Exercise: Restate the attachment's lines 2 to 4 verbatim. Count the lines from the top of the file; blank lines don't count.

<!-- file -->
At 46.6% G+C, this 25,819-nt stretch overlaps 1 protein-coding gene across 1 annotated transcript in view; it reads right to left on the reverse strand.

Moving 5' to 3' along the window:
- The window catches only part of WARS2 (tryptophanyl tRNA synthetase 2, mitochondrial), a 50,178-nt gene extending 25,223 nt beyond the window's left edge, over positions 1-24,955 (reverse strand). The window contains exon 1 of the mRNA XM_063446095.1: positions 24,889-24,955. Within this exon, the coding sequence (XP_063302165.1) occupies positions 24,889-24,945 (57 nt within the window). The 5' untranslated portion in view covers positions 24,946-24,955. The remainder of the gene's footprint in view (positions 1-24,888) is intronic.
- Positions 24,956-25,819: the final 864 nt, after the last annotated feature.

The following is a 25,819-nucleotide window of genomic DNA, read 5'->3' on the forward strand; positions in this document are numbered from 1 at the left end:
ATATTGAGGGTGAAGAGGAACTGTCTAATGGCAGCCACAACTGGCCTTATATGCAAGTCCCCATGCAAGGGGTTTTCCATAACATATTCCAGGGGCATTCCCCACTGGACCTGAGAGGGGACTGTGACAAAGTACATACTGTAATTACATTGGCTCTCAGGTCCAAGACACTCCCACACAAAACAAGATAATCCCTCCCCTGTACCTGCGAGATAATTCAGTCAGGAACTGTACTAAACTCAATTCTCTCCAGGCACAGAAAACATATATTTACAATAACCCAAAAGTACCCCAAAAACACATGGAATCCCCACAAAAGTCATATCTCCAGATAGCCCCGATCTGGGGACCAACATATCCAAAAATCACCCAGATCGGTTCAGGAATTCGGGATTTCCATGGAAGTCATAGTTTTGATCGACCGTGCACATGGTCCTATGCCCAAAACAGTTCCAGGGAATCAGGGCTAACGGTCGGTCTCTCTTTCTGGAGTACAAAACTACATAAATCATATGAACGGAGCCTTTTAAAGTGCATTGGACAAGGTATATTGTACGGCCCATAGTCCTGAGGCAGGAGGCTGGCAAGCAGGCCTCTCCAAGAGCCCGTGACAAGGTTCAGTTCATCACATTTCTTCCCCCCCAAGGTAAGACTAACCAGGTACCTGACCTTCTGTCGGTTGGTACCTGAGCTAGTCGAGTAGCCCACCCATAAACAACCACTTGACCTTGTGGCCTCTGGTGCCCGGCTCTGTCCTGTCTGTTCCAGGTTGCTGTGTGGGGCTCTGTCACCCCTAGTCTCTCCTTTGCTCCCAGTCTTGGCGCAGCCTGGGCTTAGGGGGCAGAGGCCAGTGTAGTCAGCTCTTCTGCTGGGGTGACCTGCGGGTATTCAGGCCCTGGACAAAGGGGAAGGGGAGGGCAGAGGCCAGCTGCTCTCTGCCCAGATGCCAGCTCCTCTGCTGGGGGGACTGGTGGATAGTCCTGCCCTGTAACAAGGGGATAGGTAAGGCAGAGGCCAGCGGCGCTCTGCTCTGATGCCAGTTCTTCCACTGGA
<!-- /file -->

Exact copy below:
Moving 5' to 3' along the window:
- The window catches only part of WARS2 (tryptophanyl tRNA synthetase 2, mitochondrial), a 50,178-nt gene extending 25,223 nt beyond the window's left edge, over positions 1-24,955 (reverse strand). The window contains exon 1 of the mRNA XM_063446095.1: positions 24,889-24,955. Within this exon, the coding sequence (XP_063302165.1) occupies positions 24,889-24,945 (57 nt within the window). The 5' untranslated portion in view covers positions 24,946-24,955. The remainder of the gene's footprint in view (positions 1-24,888) is intronic.
- Positions 24,956-25,819: the final 864 nt, after the last annotated feature.